The iron rules for success (Part II)
Sunday, December 1, 2002

This is a continuation from a previous column, identifying 10 iron rules for good management. In the first column, we identified the first five iron rules, and now we continue with…

Iron Rule #6: Successful managers/entrepreneurs dwell not on their failures but, rather, on their successes. This is kind of the half-full/half empty attitude that we have. It is said positive thinkers see the glass as half-full…conversely; negative thinkers see it as half empty. I'm not sure about whether this is accurate, but I do know that successful entrepreneurs and managers focus on the things that they do right, learn from their mistakes, and then move on to the next set of objectives.

Yes, it's easy to dwell on what went wrong. Sometimes, it's even simpler to move into the gray area of feeling sorry for oneself for the mistakes that were made. Don't fall into that trap! Move forward, and think about the things that you have done right…and you'll continue to do more of them right, than wrong.

Iron Rule #7: He climbs highest who helps another up…as long as they are both still climbing. Over the years I've spent a great deal of time in the field of speaking, and have met with and seen literally hundreds of "motivational" speakers. It always amazes me how many of them just "talk the talk" but never have been able to "walk the walk." Yes, it's important as an entrepreneur or a manager to mentor others, but I have found that the best way of mentoring is by example. Let subordinates around you keep up your pace rather than you slowing down to theirs. If you do, you both lose.

Iron Rule #8: When you think something just can't miss…take a day just to see if it feels as good as it did the first day. In other words, don't jump the gun! Entrepreneurs are hip shooters. They are quick with an answer. They tend to be proactive rather than reactive. They tend to want to do something rather than do nothing. And for the most part, all of that is OK. But when you are starting on a new venture, a new path or a new way of doing things, stop for a little while, perhaps a day or two and see if it feels as good and as right as it did when you first thought of it. If it does, you probably have a homerun, if it doesn't, well…maybe you've avoided a problem area.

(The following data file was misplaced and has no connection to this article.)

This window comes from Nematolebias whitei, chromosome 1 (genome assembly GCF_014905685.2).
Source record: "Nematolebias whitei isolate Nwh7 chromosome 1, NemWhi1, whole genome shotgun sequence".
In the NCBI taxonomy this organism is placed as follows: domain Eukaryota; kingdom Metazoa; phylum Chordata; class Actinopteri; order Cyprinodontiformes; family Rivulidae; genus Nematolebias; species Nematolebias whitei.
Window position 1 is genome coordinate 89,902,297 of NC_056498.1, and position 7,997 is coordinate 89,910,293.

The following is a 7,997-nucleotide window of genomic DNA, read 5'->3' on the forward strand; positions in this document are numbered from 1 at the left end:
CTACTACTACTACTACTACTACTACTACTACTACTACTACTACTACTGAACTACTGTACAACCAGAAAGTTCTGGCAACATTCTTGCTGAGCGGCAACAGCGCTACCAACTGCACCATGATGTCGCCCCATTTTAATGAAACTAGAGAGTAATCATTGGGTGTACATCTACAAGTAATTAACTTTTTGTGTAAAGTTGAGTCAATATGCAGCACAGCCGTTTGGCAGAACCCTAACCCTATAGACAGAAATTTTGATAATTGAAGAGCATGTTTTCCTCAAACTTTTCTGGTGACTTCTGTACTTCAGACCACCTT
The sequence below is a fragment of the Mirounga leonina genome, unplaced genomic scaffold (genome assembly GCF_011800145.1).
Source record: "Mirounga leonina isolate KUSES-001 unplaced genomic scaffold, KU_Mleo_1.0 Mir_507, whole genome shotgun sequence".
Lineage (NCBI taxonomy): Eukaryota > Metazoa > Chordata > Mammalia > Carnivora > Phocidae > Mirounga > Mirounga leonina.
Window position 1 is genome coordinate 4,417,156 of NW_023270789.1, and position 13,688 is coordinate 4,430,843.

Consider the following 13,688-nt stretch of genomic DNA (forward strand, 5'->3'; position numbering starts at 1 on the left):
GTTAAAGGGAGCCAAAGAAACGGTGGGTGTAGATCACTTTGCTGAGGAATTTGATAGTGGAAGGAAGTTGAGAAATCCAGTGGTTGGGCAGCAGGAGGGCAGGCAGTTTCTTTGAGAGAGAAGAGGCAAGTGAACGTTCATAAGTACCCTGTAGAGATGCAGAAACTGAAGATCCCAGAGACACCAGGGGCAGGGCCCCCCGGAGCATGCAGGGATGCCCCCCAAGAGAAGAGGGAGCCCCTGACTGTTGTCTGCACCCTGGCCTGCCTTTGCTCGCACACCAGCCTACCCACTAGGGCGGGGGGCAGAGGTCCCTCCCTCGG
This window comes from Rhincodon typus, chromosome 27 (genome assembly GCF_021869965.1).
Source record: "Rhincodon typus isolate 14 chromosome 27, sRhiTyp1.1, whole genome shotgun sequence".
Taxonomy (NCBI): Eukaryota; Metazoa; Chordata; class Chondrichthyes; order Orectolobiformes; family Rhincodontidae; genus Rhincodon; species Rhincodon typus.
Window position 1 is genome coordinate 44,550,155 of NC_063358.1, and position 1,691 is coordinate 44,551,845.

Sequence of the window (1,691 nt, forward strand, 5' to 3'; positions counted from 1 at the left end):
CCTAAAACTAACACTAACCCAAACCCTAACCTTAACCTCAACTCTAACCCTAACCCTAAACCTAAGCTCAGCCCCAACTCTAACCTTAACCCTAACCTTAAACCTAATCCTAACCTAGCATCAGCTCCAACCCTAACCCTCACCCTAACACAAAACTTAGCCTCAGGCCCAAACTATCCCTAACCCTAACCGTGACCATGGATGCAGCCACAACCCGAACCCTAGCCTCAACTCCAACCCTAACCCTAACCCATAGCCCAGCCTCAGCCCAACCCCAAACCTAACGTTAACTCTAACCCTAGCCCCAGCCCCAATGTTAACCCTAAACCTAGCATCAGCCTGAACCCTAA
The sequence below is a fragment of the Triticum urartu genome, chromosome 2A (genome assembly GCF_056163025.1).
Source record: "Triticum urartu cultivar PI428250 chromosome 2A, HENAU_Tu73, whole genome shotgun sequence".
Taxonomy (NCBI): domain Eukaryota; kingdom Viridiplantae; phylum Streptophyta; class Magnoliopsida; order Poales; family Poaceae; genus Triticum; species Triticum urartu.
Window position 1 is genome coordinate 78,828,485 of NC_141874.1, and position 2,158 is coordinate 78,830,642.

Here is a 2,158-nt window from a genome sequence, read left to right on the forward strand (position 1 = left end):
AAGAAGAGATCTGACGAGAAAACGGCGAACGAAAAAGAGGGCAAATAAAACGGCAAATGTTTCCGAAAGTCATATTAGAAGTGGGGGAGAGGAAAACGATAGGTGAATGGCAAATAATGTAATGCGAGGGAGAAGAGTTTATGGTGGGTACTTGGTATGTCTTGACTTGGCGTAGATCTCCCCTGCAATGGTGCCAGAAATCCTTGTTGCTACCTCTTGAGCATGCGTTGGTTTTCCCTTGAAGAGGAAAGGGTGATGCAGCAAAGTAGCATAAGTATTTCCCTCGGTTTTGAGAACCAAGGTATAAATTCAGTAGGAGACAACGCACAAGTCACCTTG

Iron Rule #9: Sometimes you can stumble on a good idea…and successful managers/entrepreneurs always have their antenna out, always looking, always reading. I would imagine this is the single most important element that separates the real winners in business (and in life) from those who just "want to be" winners. You never know when you're going to stumble across a good idea. Consequently, exposure to where those ideas can come from is really the trigger mechanism for many people's success. Reading…books, great publications, newspapers and magazines, and anything else that can give you a leg up in your creative thinking process is a sure opportunity. Every time you read or see something that gives you an idea, write it down and pretty soon you will have a journal of great ideas…yours, and just for your own use.

Iron Rule #10: Successful managers and entrepreneurs always balance the physical, intellectual and emotional aspects of their lives. They never let one get out of balance for very long. This really says it all when it comes to physical, mental and spiritual health. You are the final arbiter of whether one is getting out of balance…and you answer to no one but you. When the question is ask-ed…answer it honestly, and you'll be amazed at how quickly you can get back into balance.

These iron rules are some of the things that I have learned that help make life more predictable, successful…and certainly goal oriented. If you'd like a copy of these iron rules, printed on parchment and suited for framing, just email me at and I'll know you won out. No charge… just let me know how it works for you.

Ron Davis is the co-founder of the Graybeards Advisory Group, which brings together a dozen experts in the industry to provide consulting and speaking services to alarm companies. For more information, visit